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Old 1st October 2010, 02:50 AM   #6
Ola_H
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Join Date: Aug 2006
Posts: 1,191
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Board size is very, very much a question of personal preference, even in light wind. But the perceived size also depend on a lot of other things than shear volume (as soon as you are at all moving).

Some popular production and custom brands have for the last few year adapted shapes which are stacked with a lot to extra volume but in my opinion still kind of suck for schlogging since they are still rather unstable. Again, as long as you are at all moving a flatter deck and slighlty fuller (and sharper) rail shape will in my experience help much more for super light wind sailing, despite less volume.

Every time I'm on Maui I sail super light wind and I tend to get by on 75 liter boards (at 72 kilos), albeit it can be a bit of a struggle in the lightest and biggest days.

So after that background.... The question is what it is that you need from your big board. I can see at least three things.
1. shear float for when you're absolutely standing still.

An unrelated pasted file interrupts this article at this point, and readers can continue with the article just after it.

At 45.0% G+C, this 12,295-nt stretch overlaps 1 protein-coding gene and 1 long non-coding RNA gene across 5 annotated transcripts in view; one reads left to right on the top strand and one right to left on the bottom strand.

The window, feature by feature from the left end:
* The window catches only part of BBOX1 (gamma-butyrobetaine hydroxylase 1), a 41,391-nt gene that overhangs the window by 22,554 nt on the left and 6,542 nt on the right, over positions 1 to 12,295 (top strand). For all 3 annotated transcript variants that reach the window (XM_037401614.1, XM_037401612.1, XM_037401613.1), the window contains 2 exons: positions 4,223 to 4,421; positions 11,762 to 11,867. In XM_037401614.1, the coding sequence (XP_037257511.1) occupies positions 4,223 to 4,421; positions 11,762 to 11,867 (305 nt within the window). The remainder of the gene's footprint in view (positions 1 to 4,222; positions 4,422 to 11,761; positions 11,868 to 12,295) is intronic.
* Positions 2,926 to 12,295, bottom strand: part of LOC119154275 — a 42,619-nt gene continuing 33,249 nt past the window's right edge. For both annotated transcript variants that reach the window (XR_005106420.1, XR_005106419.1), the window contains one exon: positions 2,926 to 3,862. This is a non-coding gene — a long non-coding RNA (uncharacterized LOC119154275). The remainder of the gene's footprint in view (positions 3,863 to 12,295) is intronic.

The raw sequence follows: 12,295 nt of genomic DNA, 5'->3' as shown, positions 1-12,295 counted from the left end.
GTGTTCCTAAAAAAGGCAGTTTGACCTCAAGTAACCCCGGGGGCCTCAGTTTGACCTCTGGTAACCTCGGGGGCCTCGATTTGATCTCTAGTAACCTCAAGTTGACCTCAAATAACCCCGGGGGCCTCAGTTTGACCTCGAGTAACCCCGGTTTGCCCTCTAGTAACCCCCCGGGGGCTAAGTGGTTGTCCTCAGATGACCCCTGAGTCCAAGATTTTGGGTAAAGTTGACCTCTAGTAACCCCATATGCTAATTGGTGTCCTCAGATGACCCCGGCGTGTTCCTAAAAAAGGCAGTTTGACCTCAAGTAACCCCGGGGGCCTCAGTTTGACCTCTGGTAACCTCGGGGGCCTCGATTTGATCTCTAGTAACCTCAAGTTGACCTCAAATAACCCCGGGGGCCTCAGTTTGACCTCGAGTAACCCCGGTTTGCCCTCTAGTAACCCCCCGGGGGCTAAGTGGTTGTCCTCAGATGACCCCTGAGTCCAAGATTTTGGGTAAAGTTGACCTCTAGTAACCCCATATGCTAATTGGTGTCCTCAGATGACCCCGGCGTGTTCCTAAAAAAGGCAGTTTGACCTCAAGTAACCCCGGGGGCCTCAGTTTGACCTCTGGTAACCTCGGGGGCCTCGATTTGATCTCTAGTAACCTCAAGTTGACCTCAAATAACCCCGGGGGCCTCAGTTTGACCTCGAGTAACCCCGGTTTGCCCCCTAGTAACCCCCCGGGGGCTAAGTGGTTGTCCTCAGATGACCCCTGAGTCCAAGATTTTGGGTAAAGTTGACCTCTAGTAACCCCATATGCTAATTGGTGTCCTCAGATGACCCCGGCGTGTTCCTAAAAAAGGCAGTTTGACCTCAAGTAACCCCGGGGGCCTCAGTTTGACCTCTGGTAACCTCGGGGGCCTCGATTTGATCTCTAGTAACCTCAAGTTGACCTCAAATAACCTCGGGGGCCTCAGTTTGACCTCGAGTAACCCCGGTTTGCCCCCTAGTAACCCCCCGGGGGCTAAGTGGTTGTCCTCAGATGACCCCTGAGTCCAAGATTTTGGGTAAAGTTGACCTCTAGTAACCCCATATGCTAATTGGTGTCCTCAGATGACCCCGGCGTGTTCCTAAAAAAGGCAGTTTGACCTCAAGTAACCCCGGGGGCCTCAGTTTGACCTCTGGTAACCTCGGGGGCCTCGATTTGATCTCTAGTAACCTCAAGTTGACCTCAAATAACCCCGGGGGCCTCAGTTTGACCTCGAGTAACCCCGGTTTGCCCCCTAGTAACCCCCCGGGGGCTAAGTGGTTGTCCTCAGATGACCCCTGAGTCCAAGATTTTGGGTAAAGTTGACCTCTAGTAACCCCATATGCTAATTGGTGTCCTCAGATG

2. Effective slogging at far below planing but still generally moving a bit
3. Effective planing for sailing just around the planing threshold where the ability to pump and get planing to get out of trouble can be a blessing.

For 1 you NEED volume. At or below 80 and you will sink at standstill.
For 2 I reckon something like a Quad 81/82 will do. If your 76 liter boards is anything like I describe above (fx 56cm or narrower) I think you will find the difference up to the 81/82 is quite big.
For 3 I'd say that even the 76/77 will do as long as sails are 5.3 or below. With bigger sails, 81/82 can get a slight planing advantage.

If you want to play safe, you can go for the 87. If riding speeds get really high, it might be a bit more of struggle, but it is still a very easy and comfy board to ride. But I just wanted to point out some options...
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